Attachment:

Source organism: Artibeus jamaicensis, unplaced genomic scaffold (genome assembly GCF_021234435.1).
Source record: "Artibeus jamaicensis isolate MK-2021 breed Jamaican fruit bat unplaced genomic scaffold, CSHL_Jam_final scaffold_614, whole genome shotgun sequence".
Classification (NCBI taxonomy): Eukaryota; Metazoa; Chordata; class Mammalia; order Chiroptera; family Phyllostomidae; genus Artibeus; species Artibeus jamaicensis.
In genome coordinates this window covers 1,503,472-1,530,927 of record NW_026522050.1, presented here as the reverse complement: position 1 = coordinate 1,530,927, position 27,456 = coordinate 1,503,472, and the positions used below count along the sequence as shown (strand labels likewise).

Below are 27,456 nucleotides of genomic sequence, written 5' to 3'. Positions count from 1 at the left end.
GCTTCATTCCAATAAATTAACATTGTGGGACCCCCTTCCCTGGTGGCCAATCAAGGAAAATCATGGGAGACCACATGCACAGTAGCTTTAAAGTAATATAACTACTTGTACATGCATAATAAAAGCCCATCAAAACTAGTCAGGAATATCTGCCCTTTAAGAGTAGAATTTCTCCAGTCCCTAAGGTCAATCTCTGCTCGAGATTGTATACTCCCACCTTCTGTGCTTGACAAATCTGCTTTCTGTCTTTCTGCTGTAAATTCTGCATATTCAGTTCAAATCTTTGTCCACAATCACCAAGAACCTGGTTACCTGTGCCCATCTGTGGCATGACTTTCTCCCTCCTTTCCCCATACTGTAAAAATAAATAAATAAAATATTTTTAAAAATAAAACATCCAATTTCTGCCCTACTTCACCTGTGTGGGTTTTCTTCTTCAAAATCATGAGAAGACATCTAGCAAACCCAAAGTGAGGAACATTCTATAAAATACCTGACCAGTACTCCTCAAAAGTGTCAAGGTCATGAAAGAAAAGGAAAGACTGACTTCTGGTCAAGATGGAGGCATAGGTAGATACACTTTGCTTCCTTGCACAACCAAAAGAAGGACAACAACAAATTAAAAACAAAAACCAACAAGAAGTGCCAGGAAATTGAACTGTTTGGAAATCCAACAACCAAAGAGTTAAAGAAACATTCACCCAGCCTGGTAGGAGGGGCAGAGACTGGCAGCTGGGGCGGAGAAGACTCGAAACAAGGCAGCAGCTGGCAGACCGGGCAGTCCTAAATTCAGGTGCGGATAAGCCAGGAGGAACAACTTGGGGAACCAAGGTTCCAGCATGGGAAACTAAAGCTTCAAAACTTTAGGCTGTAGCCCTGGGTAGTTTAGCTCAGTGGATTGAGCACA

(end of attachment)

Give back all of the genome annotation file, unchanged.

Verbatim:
Source organism: Artibeus jamaicensis, unplaced genomic scaffold (genome assembly GCF_021234435.1).
Source record: "Artibeus jamaicensis isolate MK-2021 breed Jamaican fruit bat unplaced genomic scaffold, CSHL_Jam_final scaffold_614, whole genome shotgun sequence".
Classification (NCBI taxonomy): Eukaryota; Metazoa; Chordata; class Mammalia; order Chiroptera; family Phyllostomidae; genus Artibeus; species Artibeus jamaicensis.
In genome coordinates this window covers 1,503,472-1,530,927 of record NW_026522050.1, presented here as the reverse complement: position 1 = coordinate 1,530,927, position 27,456 = coordinate 1,503,472, and the positions used below count along the sequence as shown (strand labels likewise).

Below are 27,456 nucleotides of genomic sequence, written 5' to 3'. Positions count from 1 at the left end.
GCTTCATTCCAATAAATTAACATTGTGGGACCCCCTTCCCTGGTGGCCAATCAAGGAAAATCATGGGAGACCACATGCACAGTAGCTTTAAAGTAATATAACTACTTGTACATGCATAATAAAAGCCCATCAAAACTAGTCAGGAATATCTGCCCTTTAAGAGTAGAATTTCTCCAGTCCCTAAGGTCAATCTCTGCTCGAGATTGTATACTCCCACCTTCTGTGCTTGACAAATCTGCTTTCTGTCTTTCTGCTGTAAATTCTGCATATTCAGTTCAAATCTTTGTCCACAATCACCAAGAACCTGGTTACCTGTGCCCATCTGTGGCATGACTTTCTCCCTCCTTTCCCCATACTGTAAAAATAAATAAATAAAATATTTTTAAAAATAAAACATCCAATTTCTGCCCTACTTCACCTGTGTGGGTTTTCTTCTTCAAAATCATGAGAAGACATCTAGCAAACCCAAAGTGAGGAACATTCTATAAAATACCTGACCAGTACTCCTCAAAAGTGTCAAGGTCATGAAAGAAAAGGAAAGACTGACTTCTGGTCAAGATGGAGGCATAGGTAGATACACTTTGCTTCCTTGCACAACCAAAAGAAGGACAACAACAAATTAAAAACAAAAACCAACAAGAAGTGCCAGGAAATTGAACTGTTTGGAAATCCAACAACCAAAGAGTTAAAGAAACATTCACCCAGCCTGGTAGGAGGGGCAGAGACTGGCAGCTGGGGCGGAGAAGACTCGAAACAAGGCAGCAGCTGGCAGACCGGGCAGTCCTAAATTCAGGTGCGGATAAGCCAGGAGGAACAACTTGGGGAACCAAGGTTCCAGCATGGGAAACTAAAGCTTCAAAACTTTAGGCTGTAGCCCTGGGTAGTTTAGCTCAGTGGATTGAGCACA